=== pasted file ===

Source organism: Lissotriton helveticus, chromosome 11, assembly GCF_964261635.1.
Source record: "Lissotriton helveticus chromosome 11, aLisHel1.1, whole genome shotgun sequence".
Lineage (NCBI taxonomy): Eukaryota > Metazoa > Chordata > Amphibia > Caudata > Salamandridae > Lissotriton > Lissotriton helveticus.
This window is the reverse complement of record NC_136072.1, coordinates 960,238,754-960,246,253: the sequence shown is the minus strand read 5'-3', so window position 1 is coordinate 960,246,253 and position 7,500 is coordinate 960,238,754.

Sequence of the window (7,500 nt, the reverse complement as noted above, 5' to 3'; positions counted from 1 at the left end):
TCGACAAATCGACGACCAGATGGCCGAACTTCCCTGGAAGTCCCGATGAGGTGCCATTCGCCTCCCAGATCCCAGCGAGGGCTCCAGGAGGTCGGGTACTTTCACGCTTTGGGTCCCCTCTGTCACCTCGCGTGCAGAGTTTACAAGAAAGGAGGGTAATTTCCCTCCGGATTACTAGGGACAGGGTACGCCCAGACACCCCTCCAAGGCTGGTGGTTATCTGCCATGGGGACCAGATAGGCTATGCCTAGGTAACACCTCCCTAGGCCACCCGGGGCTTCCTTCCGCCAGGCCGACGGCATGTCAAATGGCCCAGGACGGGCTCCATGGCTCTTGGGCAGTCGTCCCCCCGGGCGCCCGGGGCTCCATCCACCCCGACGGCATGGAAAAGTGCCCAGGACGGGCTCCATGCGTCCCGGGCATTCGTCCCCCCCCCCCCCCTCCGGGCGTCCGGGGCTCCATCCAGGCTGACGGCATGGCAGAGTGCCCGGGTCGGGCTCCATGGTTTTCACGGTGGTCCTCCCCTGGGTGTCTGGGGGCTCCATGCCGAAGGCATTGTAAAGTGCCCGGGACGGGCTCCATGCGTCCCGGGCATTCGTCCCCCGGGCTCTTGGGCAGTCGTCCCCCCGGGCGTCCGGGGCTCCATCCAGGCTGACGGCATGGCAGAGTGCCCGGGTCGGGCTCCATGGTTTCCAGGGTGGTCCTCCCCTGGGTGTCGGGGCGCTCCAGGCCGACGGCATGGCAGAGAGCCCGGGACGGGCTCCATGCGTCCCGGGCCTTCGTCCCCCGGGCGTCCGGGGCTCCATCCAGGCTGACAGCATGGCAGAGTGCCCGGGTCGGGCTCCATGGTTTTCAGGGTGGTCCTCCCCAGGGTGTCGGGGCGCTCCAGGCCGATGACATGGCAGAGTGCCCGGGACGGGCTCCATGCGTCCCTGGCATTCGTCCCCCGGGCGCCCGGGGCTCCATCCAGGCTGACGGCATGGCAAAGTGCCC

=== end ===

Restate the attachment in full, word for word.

Source organism: Lissotriton helveticus, chromosome 11, assembly GCF_964261635.1.
Source record: "Lissotriton helveticus chromosome 11, aLisHel1.1, whole genome shotgun sequence".
Lineage (NCBI taxonomy): Eukaryota > Metazoa > Chordata > Amphibia > Caudata > Salamandridae > Lissotriton > Lissotriton helveticus.
This window is the reverse complement of record NC_136072.1, coordinates 960,238,754-960,246,253: the sequence shown is the minus strand read 5'-3', so window position 1 is coordinate 960,246,253 and position 7,500 is coordinate 960,238,754.

Sequence of the window (7,500 nt, the reverse complement as noted above, 5' to 3'; positions counted from 1 at the left end):
TCGACAAATCGACGACCAGATGGCCGAACTTCCCTGGAAGTCCCGATGAGGTGCCATTCGCCTCCCAGATCCCAGCGAGGGCTCCAGGAGGTCGGGTACTTTCACGCTTTGGGTCCCCTCTGTCACCTCGCGTGCAGAGTTTACAAGAAAGGAGGGTAATTTCCCTCCGGATTACTAGGGACAGGGTACGCCCAGACACCCCTCCAAGGCTGGTGGTTATCTGCCATGGGGACCAGATAGGCTATGCCTAGGTAACACCTCCCTAGGCCACCCGGGGCTTCCTTCCGCCAGGCCGACGGCATGTCAAATGGCCCAGGACGGGCTCCATGGCTCTTGGGCAGTCGTCCCCCCGGGCGCCCGGGGCTCCATCCACCCCGACGGCATGGAAAAGTGCCCAGGACGGGCTCCATGCGTCCCGGGCATTCGTCCCCCCCCCCCCCCTCCGGGCGTCCGGGGCTCCATCCAGGCTGACGGCATGGCAGAGTGCCCGGGTCGGGCTCCATGGTTTTCACGGTGGTCCTCCCCTGGGTGTCTGGGGGCTCCATGCCGAAGGCATTGTAAAGTGCCCGGGACGGGCTCCATGCGTCCCGGGCATTCGTCCCCCGGGCTCTTGGGCAGTCGTCCCCCCGGGCGTCCGGGGCTCCATCCAGGCTGACGGCATGGCAGAGTGCCCGGGTCGGGCTCCATGGTTTCCAGGGTGGTCCTCCCCTGGGTGTCGGGGCGCTCCAGGCCGACGGCATGGCAGAGAGCCCGGGACGGGCTCCATGCGTCCCGGGCCTTCGTCCCCCGGGCGTCCGGGGCTCCATCCAGGCTGACAGCATGGCAGAGTGCCCGGGTCGGGCTCCATGGTTTTCAGGGTGGTCCTCCCCAGGGTGTCGGGGCGCTCCAGGCCGATGACATGGCAGAGTGCCCGGGACGGGCTCCATGCGTCCCTGGCATTCGTCCCCCGGGCGCCCGGGGCTCCATCCAGGCTGACGGCATGGCAAAGTGCCC